FIG. 2 shows an apparatus for producing the optical fiber. In FIG. 2, preform 18 passes through heating furnace 20 so that an optical fiber base 22 is obtained. The preform comprises a core only or both a core and a clad formed on the core. In this embodiment, the latter preform is used. The base 22 passes through, first absorption solution 24, first reaction solution 26, second reaction solution 28, second absorption solution 30, respectively so that an optical fiber 10 with protection layer 16 is obtained and taken up by take-up drum 32. In FIG. 2, 34, 36 denote guide capstan for forming a tape feed path.
For example, as the absorption solution 24, there is provided a solution of 80% n-hexane, 12% carbon tetrachloride and 8% chloroform in which the silane surface active agent 38, CH2 ═CH--(CH2)n --SiCl3 (n: integer, the value of approximately 10˜20 is the easiest to handle) is dissolved in a concentration of approximately 2×1031 3 ˜5.0×10-2 Mol/l. Then, the optical fiber is immersed in the above-stated solution right after it is applied from furnace 20. As a result, bonding 40 of ##STR1## is formed shown in FIG. 3 between clad 14 and the silane surface active agent 38 so that protection layer 16, which is a monomolecular silane surface active agent, is formed. In this case, vinyl groups (CH2 ═CH--) 44, which are located at one end of the silane surface active agent 38, are juxtaposed on the surface of the protection layer 16.
Then, the optical fiber, as shown in FIG. 2 is immersed into first reaction solution 26 which is a tetrahydrofurance solution of diborane--1 Mol/l, at room temperaure, and then, immersed into second reaction solution 28 which is a solution of NaOH--0.1 Mol/l, and 30% H2O 2. As a result, OH groups 42 are added to the vinyl groups 44 on the surface of the protection layer 16 as shown in FIG. 4. Thereafter, another silane surface active agent 46 is added to the surface of the protection layer 16 by use of chemical adsorption method. That is, bonding 48 of ##STR2## is formed between the OH groups 42 and the silane surface active agent 46 so that another monomolecular film 50 is formed on the monomolecular film 16. By repeating the above-stated process including the chemical adsorption process and OH adding process, a protection film having the thickness needed can be formed. Incidentally, 52 denotes a vinyl group which is located at one end of silane surface active agent 46.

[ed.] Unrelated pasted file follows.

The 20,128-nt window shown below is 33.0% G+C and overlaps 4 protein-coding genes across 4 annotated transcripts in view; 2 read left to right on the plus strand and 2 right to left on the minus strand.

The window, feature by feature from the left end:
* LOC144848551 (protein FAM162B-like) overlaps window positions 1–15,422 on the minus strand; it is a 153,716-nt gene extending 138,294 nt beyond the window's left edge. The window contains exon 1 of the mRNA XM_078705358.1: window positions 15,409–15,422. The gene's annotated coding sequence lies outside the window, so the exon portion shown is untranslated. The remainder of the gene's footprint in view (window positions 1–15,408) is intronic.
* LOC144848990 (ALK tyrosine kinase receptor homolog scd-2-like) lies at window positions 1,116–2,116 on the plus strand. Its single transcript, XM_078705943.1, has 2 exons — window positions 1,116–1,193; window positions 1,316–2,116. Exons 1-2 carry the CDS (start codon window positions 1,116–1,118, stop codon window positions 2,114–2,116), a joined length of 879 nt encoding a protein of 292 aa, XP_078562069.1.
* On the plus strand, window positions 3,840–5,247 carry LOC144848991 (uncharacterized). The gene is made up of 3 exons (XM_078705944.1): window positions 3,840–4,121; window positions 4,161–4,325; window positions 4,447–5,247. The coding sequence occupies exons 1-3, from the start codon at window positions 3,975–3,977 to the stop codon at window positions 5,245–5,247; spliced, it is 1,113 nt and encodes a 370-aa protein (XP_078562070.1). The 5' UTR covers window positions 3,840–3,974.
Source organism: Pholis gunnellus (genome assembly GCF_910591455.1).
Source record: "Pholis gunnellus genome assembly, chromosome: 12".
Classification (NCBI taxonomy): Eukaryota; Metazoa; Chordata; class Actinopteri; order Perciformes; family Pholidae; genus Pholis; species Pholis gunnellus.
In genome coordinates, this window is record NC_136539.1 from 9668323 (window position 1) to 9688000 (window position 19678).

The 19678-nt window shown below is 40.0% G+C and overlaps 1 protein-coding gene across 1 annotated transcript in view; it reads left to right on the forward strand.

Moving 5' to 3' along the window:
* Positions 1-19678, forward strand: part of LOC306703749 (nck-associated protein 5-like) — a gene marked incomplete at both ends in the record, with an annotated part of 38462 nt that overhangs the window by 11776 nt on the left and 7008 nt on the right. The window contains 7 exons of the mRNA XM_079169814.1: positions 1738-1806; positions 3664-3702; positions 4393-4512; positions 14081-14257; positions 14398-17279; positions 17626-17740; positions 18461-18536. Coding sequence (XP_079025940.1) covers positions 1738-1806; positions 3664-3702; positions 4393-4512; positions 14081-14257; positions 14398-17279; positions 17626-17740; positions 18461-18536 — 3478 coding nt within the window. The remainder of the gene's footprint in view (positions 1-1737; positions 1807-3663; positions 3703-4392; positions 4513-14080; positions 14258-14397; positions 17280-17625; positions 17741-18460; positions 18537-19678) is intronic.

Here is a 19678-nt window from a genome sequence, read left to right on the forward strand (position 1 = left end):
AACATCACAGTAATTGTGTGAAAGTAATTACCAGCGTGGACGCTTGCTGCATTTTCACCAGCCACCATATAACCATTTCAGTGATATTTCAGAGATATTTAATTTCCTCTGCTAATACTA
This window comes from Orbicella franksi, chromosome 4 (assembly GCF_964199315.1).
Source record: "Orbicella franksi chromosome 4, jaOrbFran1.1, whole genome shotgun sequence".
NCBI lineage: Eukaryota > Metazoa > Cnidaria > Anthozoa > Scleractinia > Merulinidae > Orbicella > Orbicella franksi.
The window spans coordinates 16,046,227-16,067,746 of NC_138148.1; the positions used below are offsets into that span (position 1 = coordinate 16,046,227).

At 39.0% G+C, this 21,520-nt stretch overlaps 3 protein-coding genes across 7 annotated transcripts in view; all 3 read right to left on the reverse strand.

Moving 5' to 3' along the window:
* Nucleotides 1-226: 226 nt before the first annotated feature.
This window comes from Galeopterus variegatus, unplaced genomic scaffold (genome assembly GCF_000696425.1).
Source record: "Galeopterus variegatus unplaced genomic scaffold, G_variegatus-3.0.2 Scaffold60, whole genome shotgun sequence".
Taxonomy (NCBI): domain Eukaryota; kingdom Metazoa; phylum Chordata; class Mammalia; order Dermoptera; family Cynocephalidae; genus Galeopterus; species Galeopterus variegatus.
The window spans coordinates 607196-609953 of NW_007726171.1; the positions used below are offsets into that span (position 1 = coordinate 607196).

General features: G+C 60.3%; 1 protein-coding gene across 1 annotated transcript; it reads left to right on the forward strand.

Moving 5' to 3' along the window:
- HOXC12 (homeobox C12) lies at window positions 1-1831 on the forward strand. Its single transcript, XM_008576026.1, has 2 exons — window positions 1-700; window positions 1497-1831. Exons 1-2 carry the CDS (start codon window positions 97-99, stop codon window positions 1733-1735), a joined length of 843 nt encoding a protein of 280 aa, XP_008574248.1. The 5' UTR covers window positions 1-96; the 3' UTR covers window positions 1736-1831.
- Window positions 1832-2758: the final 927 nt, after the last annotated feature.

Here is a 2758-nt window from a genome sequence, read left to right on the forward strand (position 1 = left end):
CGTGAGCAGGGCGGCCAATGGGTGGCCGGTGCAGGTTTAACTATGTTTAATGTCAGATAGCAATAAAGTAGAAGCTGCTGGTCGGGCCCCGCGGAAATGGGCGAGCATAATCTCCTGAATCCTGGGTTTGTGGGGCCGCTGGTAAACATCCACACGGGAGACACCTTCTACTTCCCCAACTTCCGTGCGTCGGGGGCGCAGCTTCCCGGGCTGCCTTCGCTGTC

In the above embodiment quartz group optical fiber including SiOz is used as one example, but the protection layer 16 may be applicable to an optical fiber which is made from heavy metal oxide glass, halide glass, chalcogen glass, metal halide, etc.
Second embodiment of the invention is shown in FIG. 6. In the first embodiment, protection layer 16 is formed on clad 14. However, since silane surface active agent of protection layer 16 is of high purity and lower refractive index of about 1.43 compared to than that of melted silica, it is possible to form protection layer 16 directly on core 12 as clad. It is also possible to change the refractive index layer by layer by changing the kind of silane surface active agent layer by layer. For example, in FIG. 5, layer 16 has a certain refractive index and layer 50 has another refractive index which is different from the refractive index of layer 16. That is, as shown in FIG. 6, clad 16 is formed directly on core 12 to thereby provide an optical fiber of excellent optical characteristic that the refractive index of the clad is controlled precisely.
Incidentally, acetylene group or cyano group may be used instead of the vinyl group of the silane surface active agent. dichloro silane group, mono chloro silane group or an agent in which both groups are mixed may be used instead of trichloro silane group.
Third embodiment of the invention is shown in FIGS. 7 and 8. The structure shown in FIG. 7 is almost the same as that shown in FIG. 5. The difference is that diacetylene group (--C.tbd.C--C.tbd.C--) 54 is included in normal chain carbon bonding (--(CH2)n --) of the silane surface active agent 46. That is, the silane surface active agent 46 in FIG. 7 is, for example, CH2 ═CH--(CH2)n --C.tbd.C--C.tbd.C--(CH2)m --SiCl3 (wherein, m, n: integer, m+n=14˜20).
Energy beam 56 (see, FIG. 8) is irradiated on the surface of the protection film 16+50 in FIG. 7 so that the diacetylene groups 54 are bonded (see, 58 in FIG. 8) on the whole surface of the medium and the accumulated protection film 16+50 has electric conductivity in the surface direction thereof.
Fourth embodiment of the invention is shown in FIG. 9. In FIG. 9, energy beam 56 such as electron beam, X-ray, γ-ray, ultra violet ray, ion beam, etc. is irradiated on the surface of the protection layer 16 so that vinyl groups 44 are bridged (see, 60 in FIG. 9) to one another, and the protection layer 16, i.e., monomolecular film is reinforced and stabilized.
Fifth embodiment of the invention is shown in FIG. 10. In this embodiment, the optical fiber of the structure shown in FIG. 3 is processed in an atmosphere of high frequency plasma gas such as CF4 which includes fluorine and is of approximately 10-3 torr. As a result, adding of F and the above-stated bridging are simultaneously carried out, and it also becomes possible to improve the wet-proof characteristic of the surface of the fiber.